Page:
From the point of view of the safety duties under the Online Safety Bill, the key consequence of new offences is that the dividing line between the illegality duty and the ‘legal but harmful’ duties would shift. However, the ‘reasonable grounds to believe threshold would not change, and would apply to the new offences as it does to existing offences.

The Petitions Committee acknowledged concerns over how the proposed harm-based offence would intersect with the illegality duties:

“The Law Commission is right to recommend refocusing online communications offences onto the harm abusive  messages can  cause to victims. We welcome the Government’s commitment to adopt the proposed threatening and ‘harm-based’ communications offences. However, we also acknowledge the uncertainty and hesitation of some witnesses about how the new harm-based offence will be interpreted in practice, including the role of social media companies and other online platforms in identifying this content—as well as other witnesses’ desire for the law to deal with more cases of online abuse more strongly.”

It recommended monitoring the effectiveness of the offences and that the government should publish an initial review of the workings and impact of any new communications offences within the first two years after they come into force.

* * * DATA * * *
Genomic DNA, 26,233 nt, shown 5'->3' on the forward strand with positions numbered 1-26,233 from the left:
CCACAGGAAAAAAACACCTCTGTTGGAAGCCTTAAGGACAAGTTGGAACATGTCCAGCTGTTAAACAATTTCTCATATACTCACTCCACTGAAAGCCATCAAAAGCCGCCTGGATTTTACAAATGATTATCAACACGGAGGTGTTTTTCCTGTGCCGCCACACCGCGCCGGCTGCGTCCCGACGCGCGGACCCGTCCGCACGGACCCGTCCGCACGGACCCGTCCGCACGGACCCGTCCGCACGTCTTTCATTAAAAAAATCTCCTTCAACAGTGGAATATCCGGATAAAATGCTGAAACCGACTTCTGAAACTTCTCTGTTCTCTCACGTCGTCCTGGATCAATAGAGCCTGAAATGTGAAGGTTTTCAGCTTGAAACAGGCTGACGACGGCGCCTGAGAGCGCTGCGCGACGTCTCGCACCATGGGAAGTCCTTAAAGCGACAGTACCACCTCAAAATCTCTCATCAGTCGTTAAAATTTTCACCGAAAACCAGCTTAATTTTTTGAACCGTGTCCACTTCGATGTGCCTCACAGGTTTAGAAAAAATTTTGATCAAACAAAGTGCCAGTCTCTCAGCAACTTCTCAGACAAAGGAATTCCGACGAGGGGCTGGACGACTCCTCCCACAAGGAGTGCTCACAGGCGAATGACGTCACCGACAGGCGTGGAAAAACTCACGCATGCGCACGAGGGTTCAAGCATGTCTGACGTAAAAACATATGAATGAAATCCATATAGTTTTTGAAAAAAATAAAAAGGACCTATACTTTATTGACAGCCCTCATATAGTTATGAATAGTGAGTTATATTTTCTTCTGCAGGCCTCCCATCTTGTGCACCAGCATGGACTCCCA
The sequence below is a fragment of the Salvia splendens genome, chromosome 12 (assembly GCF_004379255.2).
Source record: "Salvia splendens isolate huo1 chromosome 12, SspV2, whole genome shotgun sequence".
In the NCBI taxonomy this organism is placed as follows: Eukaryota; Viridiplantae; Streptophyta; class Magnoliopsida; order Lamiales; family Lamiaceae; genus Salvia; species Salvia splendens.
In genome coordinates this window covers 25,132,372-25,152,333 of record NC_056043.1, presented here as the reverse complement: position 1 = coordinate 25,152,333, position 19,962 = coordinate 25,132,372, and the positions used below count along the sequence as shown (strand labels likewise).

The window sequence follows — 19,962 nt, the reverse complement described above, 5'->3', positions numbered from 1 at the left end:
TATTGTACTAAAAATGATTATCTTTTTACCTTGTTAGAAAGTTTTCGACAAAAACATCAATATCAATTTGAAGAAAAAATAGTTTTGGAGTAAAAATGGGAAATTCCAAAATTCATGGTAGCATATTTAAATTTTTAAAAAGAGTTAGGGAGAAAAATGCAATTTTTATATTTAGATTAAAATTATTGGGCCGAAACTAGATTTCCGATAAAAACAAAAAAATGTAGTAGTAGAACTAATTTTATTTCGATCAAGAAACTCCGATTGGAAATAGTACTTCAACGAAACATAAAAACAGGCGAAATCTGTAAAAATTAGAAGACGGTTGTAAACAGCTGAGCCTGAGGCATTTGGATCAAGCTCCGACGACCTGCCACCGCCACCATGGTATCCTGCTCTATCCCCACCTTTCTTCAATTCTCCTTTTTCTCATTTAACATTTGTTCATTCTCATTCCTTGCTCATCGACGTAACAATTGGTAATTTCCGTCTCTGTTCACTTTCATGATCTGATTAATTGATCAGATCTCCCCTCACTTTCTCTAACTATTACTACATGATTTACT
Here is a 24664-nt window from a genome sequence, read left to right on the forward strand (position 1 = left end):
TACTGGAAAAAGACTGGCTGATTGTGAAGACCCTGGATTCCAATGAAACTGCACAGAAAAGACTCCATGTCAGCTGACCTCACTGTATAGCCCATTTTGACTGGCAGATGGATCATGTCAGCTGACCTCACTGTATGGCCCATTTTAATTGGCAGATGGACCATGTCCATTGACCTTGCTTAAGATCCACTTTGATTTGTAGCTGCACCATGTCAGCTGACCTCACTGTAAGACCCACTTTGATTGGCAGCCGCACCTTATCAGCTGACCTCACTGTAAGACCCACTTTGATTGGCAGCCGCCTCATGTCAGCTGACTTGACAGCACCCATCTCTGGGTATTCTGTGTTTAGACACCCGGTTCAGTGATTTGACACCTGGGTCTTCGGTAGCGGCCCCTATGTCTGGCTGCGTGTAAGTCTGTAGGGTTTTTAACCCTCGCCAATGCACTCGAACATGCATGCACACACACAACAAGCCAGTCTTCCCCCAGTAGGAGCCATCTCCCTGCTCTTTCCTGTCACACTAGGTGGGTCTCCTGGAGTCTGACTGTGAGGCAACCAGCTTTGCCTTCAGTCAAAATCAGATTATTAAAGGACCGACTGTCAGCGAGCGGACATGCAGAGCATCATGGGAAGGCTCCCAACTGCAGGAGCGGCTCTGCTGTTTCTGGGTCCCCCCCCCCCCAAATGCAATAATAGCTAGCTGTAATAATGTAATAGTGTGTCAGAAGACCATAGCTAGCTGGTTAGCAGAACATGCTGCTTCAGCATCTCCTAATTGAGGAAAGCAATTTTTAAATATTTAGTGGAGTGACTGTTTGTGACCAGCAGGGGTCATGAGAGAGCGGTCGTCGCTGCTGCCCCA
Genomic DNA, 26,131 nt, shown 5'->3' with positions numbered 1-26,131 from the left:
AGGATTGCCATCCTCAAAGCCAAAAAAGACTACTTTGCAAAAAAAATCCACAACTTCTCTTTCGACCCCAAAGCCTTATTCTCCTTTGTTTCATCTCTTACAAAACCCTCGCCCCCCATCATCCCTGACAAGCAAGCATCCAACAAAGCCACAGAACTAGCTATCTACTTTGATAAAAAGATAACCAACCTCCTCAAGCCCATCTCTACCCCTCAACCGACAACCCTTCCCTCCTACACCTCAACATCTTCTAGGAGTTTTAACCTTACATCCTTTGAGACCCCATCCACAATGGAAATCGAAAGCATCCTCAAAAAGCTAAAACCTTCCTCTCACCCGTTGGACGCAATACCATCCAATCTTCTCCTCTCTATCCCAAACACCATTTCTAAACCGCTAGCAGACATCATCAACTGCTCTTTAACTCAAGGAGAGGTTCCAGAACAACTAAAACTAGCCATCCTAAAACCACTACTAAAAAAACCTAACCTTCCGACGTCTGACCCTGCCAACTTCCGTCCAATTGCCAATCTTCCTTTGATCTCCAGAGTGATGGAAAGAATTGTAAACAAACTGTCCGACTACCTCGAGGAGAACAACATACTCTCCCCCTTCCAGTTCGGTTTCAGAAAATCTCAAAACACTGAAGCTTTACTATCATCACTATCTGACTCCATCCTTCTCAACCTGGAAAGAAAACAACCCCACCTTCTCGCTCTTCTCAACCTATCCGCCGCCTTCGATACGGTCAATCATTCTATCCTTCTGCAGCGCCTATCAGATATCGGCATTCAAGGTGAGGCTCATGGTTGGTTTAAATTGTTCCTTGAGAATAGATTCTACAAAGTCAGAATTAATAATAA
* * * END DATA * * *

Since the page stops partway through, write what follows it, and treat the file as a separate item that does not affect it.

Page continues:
The Joint Committee supported the Law Commission recommendations. It also suggested that concerns about ambiguity and the context-dependent nature of the proposed harm-based offence could be addressed through the statutory public interest requirement discussed above. [135]

Annex

What is a duty of care?

In its proper legal sense a duty of care is a duty to take reasonable care to avoid injuring other people– that is why it is called a duty of care. It is not a duty to prevent other people breaking the law. Nor (other than exceptionally) is it a duty to prevent other people injuring each other. Still less is it a duty to prevent other people speaking harshly to each other.

A duty of care exists in the common law of negligence and occupier’s liability. Analogous duties exist in regulatory contexts such as health and safety law.  A duty of care does not, however, mean that everyone owes a duty to avoid causing any kind of harm to anyone else in any situation. Quite the reverse. The scope of a duty of care is limited by factors such as kinds of injury, causation, foreseeability and others.

In particular, for arms-length relationships such as property owner and visitor (the closest analogy to platform and user) the law carefully restricts safety-related duties of care to objectively ascertainable kinds of harm: physical injury and damage to property.

Objective injury v subjective harm  Once we move into subjective speech harms the law is loath to impose a duty. The UK Supreme Court held in Rhodes that the author of a book owes no duty to avoid causing distress to a potential reader of the book. It said: